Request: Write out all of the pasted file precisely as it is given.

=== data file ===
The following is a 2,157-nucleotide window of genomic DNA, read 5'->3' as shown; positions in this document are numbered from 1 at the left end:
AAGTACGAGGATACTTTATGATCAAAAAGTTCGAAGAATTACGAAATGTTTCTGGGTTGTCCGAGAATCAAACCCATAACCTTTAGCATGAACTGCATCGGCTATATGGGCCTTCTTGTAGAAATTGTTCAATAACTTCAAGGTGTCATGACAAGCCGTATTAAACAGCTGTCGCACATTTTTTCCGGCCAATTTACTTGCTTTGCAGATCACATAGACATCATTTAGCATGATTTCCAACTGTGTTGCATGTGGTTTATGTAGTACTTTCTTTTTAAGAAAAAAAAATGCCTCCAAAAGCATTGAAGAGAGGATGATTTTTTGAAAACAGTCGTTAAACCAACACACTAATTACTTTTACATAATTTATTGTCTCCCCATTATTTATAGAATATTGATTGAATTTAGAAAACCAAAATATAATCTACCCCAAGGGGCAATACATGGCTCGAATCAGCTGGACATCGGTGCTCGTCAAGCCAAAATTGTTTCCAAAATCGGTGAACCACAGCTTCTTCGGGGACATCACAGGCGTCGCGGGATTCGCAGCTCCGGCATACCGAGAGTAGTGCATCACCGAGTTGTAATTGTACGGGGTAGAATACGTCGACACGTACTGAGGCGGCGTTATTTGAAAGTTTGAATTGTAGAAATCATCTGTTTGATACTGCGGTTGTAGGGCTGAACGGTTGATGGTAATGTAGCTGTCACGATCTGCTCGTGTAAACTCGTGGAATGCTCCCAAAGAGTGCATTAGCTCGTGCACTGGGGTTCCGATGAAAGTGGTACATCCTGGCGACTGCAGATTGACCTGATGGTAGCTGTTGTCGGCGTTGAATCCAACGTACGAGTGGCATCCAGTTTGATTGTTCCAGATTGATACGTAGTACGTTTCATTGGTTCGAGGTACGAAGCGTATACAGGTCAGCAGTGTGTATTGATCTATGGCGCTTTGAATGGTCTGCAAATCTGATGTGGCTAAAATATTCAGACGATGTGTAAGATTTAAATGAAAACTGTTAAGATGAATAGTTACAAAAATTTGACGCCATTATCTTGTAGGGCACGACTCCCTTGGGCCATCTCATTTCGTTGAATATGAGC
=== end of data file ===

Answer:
The following is a 2,157-nucleotide window of genomic DNA, read 5'->3' as shown; positions in this document are numbered from 1 at the left end:
AAGTACGAGGATACTTTATGATCAAAAAGTTCGAAGAATTACGAAATGTTTCTGGGTTGTCCGAGAATCAAACCCATAACCTTTAGCATGAACTGCATCGGCTATATGGGCCTTCTTGTAGAAATTGTTCAATAACTTCAAGGTGTCATGACAAGCCGTATTAAACAGCTGTCGCACATTTTTTCCGGCCAATTTACTTGCTTTGCAGATCACATAGACATCATTTAGCATGATTTCCAACTGTGTTGCATGTGGTTTATGTAGTACTTTCTTTTTAAGAAAAAAAAATGCCTCCAAAAGCATTGAAGAGAGGATGATTTTTTGAAAACAGTCGTTAAACCAACACACTAATTACTTTTACATAATTTATTGTCTCCCCATTATTTATAGAATATTGATTGAATTTAGAAAACCAAAATATAATCTACCCCAAGGGGCAATACATGGCTCGAATCAGCTGGACATCGGTGCTCGTCAAGCCAAAATTGTTTCCAAAATCGGTGAACCACAGCTTCTTCGGGGACATCACAGGCGTCGCGGGATTCGCAGCTCCGGCATACCGAGAGTAGTGCATCACCGAGTTGTAATTGTACGGGGTAGAATACGTCGACACGTACTGAGGCGGCGTTATTTGAAAGTTTGAATTGTAGAAATCATCTGTTTGATACTGCGGTTGTAGGGCTGAACGGTTGATGGTAATGTAGCTGTCACGATCTGCTCGTGTAAACTCGTGGAATGCTCCCAAAGAGTGCATTAGCTCGTGCACTGGGGTTCCGATGAAAGTGGTACATCCTGGCGACTGCAGATTGACCTGATGGTAGCTGTTGTCGGCGTTGAATCCAACGTACGAGTGGCATCCAGTTTGATTGTTCCAGATTGATACGTAGTACGTTTCATTGGTTCGAGGTACGAAGCGTATACAGGTCAGCAGTGTGTATTGATCTATGGCGCTTTGAATGGTCTGCAAATCTGATGTGGCTAAAATATTCAGACGATGTGTAAGATTTAAATGAAAACTGTTAAGATGAATAGTTACAAAAATTTGACGCCATTATCTTGTAGGGCACGACTCCCTTGGGCCATCTCATTTCGTTGAATATGAGC